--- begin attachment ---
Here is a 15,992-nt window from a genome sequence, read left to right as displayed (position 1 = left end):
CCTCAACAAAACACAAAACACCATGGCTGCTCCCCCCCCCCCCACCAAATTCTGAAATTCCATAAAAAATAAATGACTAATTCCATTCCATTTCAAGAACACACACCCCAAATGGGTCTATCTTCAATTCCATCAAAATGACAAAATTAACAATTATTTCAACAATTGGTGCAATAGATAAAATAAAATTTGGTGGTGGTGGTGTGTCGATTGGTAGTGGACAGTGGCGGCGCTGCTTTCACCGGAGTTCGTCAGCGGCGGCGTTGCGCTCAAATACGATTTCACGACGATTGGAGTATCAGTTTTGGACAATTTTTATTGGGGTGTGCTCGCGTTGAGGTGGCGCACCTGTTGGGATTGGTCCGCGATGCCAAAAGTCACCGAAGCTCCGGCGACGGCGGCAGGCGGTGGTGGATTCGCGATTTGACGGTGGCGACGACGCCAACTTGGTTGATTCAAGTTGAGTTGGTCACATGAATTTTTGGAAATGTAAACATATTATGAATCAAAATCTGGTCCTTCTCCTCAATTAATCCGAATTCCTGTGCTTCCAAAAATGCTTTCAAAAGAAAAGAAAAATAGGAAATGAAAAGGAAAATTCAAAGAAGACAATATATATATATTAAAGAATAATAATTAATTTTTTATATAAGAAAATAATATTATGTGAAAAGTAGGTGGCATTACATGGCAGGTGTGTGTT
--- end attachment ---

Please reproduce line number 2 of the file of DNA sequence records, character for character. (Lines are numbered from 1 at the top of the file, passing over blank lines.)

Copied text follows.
CCTCAACAAAACACAAAACACCATGGCTGCTCCCCCCCCCCCCACCAAATTCTGAAATTCCATAAAAAATAAATGACTAATTCCATTCCATTTCAAGAACACACACCCCAAATGGGTCTATCTTCAATTCCATCAAAATGACAAAATTAACAATTATTTCAACAATTGGTGCAATAGATAAAATAAAATTTGGTGGTGGTGGTGTGTCGATTGGTAGTGGACAGTGGCGGCGCTGCTTTCACCGGAGTTCGTCAGCGGCGGCGTTGCGCTCAAATACGATTTCACGACGATTGGAGTATCAGTTTTGGACAATTTTTATTGGGGTGTGCTCGCGTTGAGGTGGCGCACCTGTTGGGATTGGTCCGCGATGCCAAAAGTCACCGAAGCTCCGGCGACGGCGGCAGGCGGTGGTGGATTCGCGATTTGACGGTGGCGACGACGCCAACTTGGTTGATTCAAGTTGAGTTGGTCACATGAATTTTTGGAAATGTAAACATATTATGAATCAAAATCTGGTCCTTCTCCTCAATTAATCCGAATTCCTGTGCTTCCAAAAATGCTTTCAAAAGAAAAGAAAAATAGGAAATGAAAAGGAAAATTCAAAGAAGACAATATATATATATTAAAGAATAATAATTAATTTTTTATATAAGAAAATAATATTATGTGAAAAGTAGGTGGCATTACATGGCAGGTGTGTGTT